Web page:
Anxiety and distress regarding dental treatment is a major issue for dental patients and can be exaggerated in pediatric dental patients.
The aim was to investigate how different methods of induction for general anesthesia affect children's distress for dental procedures such as extraction of teeth.
Subjects and Methods:
This was an observational clinical study conducted at Manchester University Dental Hospital. The induction of anesthesia in children was achieved with either intravenous (I.V.) or a gaseous induction. The Modified Child Smiley Faces Scales were completed for children at various times intervals.
Statistical Analysis Used:
There were statistically significant differences between the mean distress scores for the I.V. and inhalation groups (P values from independent t-test: P < 0.001) was applied.
In gaseous induction group, the number of children who scored severe and very severe distress was greater than those who were in I.V. group. Gaseous induction was used for 23 children. Preoperatively, 56.5% children were in very severe distress, 17.4% in severe distress, 13% in moderate distress, 8.7% in mild distress and only one (4.3%) showed no distress. For I.V. induction, 11.2% children were in very severe distress, 9% in severe distress, and 9.6% in moderate distress, 24.2% in mild distress and 46.1% showed no distress.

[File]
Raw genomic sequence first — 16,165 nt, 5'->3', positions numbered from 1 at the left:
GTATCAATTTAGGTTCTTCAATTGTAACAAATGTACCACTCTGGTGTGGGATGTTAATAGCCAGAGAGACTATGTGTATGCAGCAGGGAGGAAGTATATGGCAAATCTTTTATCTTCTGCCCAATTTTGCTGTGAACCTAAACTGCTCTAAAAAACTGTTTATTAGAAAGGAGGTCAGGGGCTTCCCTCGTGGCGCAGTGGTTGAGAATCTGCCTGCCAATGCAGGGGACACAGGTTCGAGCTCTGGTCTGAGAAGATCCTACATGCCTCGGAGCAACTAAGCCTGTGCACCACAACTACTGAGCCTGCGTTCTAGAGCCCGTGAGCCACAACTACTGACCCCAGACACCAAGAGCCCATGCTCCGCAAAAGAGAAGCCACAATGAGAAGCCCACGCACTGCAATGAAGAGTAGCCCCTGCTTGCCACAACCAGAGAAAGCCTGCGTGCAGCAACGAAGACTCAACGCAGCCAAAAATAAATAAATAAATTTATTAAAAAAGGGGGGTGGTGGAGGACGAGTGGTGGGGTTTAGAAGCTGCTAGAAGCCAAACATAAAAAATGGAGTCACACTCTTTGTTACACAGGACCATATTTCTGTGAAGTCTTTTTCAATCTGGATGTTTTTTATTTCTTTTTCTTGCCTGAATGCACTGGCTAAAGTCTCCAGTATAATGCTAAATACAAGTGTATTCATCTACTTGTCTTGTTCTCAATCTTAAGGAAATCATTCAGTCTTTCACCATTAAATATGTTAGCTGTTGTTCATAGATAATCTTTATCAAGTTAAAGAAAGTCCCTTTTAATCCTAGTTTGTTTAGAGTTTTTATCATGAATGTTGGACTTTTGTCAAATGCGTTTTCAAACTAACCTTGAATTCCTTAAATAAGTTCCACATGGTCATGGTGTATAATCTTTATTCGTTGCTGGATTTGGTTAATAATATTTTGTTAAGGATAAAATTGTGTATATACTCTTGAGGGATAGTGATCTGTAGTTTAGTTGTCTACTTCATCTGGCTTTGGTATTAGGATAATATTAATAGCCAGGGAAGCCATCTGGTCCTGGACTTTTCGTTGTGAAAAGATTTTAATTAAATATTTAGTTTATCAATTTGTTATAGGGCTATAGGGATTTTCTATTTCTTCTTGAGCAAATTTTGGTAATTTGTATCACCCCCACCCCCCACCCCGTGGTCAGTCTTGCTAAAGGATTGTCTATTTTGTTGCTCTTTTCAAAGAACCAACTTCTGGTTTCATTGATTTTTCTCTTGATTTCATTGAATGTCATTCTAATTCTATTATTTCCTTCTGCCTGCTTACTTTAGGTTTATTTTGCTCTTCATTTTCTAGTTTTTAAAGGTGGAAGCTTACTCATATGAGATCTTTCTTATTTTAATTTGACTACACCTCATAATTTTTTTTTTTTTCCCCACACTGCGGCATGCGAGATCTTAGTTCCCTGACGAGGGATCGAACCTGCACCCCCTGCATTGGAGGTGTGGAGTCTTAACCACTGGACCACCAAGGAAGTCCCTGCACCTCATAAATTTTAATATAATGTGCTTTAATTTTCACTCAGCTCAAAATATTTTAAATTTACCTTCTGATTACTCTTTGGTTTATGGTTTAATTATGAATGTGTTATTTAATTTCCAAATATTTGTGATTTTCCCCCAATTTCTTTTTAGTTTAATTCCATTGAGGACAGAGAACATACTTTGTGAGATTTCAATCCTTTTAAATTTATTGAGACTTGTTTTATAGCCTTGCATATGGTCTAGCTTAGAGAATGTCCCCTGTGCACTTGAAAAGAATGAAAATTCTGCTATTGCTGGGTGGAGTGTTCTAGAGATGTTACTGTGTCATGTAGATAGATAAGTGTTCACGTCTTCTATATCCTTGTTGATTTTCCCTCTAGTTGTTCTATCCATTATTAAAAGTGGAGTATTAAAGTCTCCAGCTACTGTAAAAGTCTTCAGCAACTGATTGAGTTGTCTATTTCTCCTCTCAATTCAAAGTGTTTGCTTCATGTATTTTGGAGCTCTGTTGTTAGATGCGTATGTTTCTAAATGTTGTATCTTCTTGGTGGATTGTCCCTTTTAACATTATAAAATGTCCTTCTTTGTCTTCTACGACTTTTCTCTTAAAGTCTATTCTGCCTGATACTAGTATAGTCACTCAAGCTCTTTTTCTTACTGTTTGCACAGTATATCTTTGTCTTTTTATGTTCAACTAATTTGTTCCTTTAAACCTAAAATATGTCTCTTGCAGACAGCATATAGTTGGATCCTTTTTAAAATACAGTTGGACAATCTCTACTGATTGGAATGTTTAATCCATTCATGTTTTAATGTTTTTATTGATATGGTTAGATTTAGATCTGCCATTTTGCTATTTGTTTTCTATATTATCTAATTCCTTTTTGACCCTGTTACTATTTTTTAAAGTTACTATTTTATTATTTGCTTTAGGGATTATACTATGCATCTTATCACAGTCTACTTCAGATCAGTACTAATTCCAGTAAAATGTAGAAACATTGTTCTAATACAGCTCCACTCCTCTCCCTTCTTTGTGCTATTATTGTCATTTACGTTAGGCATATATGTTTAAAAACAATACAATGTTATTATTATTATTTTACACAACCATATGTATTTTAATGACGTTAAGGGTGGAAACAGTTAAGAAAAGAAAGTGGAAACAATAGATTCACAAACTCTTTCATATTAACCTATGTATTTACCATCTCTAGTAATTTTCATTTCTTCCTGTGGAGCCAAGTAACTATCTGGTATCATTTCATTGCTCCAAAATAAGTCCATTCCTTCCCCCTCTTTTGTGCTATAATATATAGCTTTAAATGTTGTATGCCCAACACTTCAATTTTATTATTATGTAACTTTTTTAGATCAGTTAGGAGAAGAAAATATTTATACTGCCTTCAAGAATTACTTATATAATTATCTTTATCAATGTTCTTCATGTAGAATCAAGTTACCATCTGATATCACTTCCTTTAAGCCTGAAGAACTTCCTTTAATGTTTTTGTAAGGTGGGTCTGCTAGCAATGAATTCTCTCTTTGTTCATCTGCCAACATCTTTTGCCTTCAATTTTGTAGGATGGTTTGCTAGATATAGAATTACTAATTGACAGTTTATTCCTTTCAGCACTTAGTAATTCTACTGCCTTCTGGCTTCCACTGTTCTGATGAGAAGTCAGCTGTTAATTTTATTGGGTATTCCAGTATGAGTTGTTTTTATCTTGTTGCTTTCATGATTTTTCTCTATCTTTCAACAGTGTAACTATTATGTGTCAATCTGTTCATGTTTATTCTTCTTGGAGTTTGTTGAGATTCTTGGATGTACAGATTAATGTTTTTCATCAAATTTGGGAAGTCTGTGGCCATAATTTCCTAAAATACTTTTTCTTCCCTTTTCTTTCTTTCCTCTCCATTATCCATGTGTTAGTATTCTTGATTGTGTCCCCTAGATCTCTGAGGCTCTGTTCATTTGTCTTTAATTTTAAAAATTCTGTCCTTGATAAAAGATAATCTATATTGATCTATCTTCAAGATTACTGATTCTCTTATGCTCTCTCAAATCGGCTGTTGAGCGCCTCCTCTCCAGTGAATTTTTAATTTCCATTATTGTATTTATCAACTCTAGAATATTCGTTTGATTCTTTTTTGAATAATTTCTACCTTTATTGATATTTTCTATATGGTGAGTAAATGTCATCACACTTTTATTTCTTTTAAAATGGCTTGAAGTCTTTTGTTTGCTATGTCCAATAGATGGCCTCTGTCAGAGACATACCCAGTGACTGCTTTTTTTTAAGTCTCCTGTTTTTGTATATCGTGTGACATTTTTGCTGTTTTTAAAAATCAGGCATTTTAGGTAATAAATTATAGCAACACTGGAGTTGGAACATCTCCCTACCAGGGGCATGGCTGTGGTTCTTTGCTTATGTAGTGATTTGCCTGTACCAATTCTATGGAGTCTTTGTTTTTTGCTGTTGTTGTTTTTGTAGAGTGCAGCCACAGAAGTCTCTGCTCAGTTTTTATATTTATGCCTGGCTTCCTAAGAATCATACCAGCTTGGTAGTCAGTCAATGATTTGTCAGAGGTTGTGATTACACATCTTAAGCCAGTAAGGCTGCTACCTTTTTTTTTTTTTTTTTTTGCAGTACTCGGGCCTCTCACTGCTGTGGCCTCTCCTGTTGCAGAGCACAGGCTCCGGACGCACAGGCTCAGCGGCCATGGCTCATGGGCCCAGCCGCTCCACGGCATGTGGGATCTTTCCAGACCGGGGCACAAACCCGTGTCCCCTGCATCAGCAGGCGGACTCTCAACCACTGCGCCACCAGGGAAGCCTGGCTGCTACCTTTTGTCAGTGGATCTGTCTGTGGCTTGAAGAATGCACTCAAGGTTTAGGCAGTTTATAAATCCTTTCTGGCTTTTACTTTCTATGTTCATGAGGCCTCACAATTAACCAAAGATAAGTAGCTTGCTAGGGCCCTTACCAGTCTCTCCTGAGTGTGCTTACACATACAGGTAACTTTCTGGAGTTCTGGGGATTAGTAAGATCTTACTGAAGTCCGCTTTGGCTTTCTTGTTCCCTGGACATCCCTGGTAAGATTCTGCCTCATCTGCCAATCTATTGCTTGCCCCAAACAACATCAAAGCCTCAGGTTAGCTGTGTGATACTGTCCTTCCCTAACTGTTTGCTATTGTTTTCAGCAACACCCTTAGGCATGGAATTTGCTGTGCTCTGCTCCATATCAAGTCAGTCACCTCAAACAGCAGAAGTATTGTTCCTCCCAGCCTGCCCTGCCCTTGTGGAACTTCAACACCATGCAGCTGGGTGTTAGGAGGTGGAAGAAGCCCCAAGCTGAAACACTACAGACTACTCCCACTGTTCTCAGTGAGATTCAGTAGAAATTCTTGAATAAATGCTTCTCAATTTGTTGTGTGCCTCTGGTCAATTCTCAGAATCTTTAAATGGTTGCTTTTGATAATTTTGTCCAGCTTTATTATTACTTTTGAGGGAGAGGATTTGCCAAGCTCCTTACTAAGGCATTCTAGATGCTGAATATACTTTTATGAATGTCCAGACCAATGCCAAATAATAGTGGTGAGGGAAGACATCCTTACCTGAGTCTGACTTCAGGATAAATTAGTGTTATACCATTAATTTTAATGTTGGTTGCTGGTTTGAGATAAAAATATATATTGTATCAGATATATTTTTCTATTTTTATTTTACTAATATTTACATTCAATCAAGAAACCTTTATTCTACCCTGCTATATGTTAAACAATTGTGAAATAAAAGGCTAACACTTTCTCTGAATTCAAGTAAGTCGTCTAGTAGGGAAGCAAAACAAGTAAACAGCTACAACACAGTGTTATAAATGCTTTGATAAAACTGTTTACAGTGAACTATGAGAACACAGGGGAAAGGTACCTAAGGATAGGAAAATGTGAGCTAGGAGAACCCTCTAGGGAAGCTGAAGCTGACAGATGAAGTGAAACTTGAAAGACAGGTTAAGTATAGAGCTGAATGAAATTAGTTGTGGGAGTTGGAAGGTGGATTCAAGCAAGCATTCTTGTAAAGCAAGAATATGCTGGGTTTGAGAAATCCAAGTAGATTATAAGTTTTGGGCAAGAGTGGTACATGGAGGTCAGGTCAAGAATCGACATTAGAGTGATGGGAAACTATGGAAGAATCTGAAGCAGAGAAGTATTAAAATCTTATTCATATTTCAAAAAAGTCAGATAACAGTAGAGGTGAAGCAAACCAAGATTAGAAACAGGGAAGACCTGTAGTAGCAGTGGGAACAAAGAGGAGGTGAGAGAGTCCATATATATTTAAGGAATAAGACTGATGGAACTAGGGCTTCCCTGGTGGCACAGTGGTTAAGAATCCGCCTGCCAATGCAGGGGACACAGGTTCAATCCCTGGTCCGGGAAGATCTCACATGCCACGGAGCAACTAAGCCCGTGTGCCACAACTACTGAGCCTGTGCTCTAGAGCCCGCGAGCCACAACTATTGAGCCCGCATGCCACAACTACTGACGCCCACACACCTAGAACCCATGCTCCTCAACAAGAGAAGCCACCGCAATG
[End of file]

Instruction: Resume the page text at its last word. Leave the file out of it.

Gaseous induction anesthesia for extractions of teeth does produce high levels of distress than I.V. induction in children for dental extractions. There was no significant difference between both induction methods in terms of distress levels at the time of recovery and 15 min postoperatively.